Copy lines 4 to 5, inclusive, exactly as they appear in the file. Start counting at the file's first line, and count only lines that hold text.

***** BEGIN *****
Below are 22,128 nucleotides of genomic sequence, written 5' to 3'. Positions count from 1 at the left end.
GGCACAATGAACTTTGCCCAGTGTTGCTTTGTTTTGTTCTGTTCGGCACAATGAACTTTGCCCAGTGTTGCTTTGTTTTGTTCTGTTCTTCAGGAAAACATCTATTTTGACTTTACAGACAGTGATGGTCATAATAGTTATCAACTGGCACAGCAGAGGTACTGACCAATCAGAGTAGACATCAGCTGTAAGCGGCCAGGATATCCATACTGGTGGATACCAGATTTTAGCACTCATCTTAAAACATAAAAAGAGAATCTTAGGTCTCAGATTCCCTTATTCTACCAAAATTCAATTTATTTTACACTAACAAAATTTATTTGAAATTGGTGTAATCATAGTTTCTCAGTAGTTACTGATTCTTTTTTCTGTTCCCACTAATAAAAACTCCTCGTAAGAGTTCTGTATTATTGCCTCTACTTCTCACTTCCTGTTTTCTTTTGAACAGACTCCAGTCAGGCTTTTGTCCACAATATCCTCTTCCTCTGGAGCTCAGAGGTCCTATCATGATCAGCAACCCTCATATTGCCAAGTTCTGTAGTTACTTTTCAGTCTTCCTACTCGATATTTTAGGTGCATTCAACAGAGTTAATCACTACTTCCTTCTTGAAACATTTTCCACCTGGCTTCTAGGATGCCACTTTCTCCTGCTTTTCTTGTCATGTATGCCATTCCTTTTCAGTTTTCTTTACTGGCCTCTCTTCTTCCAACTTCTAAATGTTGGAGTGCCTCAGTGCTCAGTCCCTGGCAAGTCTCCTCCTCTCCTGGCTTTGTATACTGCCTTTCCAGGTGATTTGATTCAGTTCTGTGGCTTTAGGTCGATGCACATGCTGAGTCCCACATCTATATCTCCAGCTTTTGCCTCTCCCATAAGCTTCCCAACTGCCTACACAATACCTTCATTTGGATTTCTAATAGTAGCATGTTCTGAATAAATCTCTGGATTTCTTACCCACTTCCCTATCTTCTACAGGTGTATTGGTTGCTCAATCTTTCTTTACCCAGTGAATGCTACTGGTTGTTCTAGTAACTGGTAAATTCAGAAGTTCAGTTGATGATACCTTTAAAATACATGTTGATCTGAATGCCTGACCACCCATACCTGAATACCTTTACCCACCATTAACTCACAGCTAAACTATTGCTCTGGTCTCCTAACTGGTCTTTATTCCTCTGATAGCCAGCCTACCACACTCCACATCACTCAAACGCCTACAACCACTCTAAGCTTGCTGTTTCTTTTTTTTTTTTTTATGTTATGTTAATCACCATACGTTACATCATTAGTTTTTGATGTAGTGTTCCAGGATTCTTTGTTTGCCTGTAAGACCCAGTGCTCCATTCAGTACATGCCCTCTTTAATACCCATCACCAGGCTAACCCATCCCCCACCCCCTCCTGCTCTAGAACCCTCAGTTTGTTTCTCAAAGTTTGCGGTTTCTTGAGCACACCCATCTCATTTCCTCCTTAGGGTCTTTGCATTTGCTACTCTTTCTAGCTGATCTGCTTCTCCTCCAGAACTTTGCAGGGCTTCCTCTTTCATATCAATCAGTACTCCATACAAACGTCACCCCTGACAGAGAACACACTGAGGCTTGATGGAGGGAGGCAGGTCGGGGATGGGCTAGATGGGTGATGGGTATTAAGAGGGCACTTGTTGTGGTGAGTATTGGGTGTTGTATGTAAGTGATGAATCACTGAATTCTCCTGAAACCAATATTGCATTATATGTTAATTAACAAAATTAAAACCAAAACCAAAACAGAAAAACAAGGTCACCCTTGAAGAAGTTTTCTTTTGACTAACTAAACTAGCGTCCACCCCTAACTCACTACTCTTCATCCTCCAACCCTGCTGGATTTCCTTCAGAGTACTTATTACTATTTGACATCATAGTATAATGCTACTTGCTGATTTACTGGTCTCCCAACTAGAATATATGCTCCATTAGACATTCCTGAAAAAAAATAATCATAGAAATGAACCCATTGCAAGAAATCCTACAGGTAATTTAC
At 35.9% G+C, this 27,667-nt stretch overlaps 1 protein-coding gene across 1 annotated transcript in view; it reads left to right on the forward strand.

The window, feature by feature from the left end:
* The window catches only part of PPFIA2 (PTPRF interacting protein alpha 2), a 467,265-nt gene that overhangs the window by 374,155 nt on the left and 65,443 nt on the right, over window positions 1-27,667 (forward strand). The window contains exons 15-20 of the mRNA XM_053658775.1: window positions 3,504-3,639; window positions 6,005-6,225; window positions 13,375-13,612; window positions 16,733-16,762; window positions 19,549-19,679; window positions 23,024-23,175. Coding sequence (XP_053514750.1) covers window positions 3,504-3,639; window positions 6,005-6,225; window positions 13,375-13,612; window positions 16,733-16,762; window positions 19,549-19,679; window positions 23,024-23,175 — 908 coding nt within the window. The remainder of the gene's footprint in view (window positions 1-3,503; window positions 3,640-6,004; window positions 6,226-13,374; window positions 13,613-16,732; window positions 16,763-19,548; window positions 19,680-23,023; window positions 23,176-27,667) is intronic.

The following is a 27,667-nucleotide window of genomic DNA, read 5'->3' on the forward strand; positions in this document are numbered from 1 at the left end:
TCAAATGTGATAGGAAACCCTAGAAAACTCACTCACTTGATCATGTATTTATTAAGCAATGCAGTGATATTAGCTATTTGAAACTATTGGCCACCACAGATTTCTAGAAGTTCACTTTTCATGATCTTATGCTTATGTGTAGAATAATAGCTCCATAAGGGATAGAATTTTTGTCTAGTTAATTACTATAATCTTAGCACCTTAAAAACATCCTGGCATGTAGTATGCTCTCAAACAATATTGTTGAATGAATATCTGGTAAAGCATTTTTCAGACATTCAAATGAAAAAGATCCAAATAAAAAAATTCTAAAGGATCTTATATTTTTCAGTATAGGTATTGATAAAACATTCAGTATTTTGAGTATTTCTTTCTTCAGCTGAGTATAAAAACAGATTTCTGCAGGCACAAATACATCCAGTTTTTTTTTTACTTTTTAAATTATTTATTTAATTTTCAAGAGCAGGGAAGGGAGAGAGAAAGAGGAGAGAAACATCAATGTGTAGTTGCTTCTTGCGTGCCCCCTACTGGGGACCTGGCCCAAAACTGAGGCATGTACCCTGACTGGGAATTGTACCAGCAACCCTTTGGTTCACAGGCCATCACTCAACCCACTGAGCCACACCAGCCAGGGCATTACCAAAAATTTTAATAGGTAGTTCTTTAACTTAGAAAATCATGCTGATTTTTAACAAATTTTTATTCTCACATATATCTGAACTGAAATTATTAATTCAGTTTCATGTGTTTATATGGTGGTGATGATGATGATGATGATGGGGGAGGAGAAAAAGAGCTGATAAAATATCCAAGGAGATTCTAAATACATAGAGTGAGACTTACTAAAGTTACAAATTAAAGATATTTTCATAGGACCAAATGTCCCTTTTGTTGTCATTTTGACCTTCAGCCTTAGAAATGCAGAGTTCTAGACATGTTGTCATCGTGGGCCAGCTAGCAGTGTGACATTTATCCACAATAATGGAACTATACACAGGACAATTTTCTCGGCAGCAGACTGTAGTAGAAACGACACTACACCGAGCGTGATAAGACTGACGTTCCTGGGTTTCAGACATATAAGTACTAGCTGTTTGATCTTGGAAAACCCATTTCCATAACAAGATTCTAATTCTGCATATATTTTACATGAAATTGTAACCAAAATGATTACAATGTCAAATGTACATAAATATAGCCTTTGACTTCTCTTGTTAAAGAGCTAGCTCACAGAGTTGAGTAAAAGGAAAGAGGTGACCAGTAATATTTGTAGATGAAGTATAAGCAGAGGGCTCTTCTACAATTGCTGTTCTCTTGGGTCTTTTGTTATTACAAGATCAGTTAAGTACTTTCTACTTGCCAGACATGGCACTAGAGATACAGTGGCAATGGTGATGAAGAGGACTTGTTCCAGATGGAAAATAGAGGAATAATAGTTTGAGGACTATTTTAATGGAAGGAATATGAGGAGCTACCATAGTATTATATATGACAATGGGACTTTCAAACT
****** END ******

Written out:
The window, feature by feature from the left end:
* The window catches only part of PPFIA2 (PTPRF interacting protein alpha 2), a 467,265-nt gene that overhangs the window by 374,155 nt on the left and 65,443 nt on the right, over window positions 1-27,667 (forward strand). The window contains exons 15-20 of the mRNA XM_053658775.1: window positions 3,504-3,639; window positions 6,005-6,225; window positions 13,375-13,612; window positions 16,733-16,762; window positions 19,549-19,679; window positions 23,024-23,175. Coding sequence (XP_053514750.1) covers window positions 3,504-3,639; window positions 6,005-6,225; window positions 13,375-13,612; window positions 16,733-16,762; window positions 19,549-19,679; window positions 23,024-23,175 — 908 coding nt within the window. The remainder of the gene's footprint in view (window positions 1-3,503; window positions 3,640-6,004; window positions 6,226-13,374; window positions 13,613-16,732; window positions 16,763-19,548; window positions 19,680-23,023; window positions 23,176-27,667) is intronic.